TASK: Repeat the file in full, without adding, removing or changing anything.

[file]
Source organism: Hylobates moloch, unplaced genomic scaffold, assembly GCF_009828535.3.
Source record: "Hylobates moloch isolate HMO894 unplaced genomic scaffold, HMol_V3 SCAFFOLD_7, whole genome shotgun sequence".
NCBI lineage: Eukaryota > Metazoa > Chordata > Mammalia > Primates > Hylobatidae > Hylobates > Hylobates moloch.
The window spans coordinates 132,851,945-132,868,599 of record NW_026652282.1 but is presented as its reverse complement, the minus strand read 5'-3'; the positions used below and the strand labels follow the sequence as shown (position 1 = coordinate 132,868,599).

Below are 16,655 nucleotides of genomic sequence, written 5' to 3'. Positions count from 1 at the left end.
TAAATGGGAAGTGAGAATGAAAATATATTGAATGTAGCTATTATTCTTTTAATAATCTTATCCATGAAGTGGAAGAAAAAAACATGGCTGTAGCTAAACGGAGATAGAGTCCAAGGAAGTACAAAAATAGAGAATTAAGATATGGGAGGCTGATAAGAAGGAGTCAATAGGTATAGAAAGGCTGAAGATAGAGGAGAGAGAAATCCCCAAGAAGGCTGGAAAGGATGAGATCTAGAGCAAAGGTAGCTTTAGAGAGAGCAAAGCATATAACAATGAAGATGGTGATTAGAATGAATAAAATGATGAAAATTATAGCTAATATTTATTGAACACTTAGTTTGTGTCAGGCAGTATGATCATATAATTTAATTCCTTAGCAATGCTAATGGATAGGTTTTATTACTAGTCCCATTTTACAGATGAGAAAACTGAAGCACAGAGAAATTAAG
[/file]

Source organism: Hylobates moloch, unplaced genomic scaffold, assembly GCF_009828535.3.
Source record: "Hylobates moloch isolate HMO894 unplaced genomic scaffold, HMol_V3 SCAFFOLD_7, whole genome shotgun sequence".
NCBI lineage: Eukaryota > Metazoa > Chordata > Mammalia > Primates > Hylobatidae > Hylobates > Hylobates moloch.
The window spans coordinates 132,851,945-132,868,599 of record NW_026652282.1 but is presented as its reverse complement, the minus strand read 5'-3'; the positions used below and the strand labels follow the sequence as shown (position 1 = coordinate 132,868,599).

Below are 16,655 nucleotides of genomic sequence, written 5' to 3'. Positions count from 1 at the left end.
TAAATGGGAAGTGAGAATGAAAATATATTGAATGTAGCTATTATTCTTTTAATAATCTTATCCATGAAGTGGAAGAAAAAAACATGGCTGTAGCTAAACGGAGATAGAGTCCAAGGAAGTACAAAAATAGAGAATTAAGATATGGGAGGCTGATAAGAAGGAGTCAATAGGTATAGAAAGGCTGAAGATAGAGGAGAGAGAAATCCCCAAGAAGGCTGGAAAGGATGAGATCTAGAGCAAAGGTAGCTTTAGAGAGAGCAAAGCATATAACAATGAAGATGGTGATTAGAATGAATAAAATGATGAAAATTATAGCTAATATTTATTGAACACTTAGTTTGTGTCAGGCAGTATGATCATATAATTTAATTCCTTAGCAATGCTAATGGATAGGTTTTATTACTAGTCCCATTTTACAGATGAGAAAACTGAAGCACAGAGAAATTAAG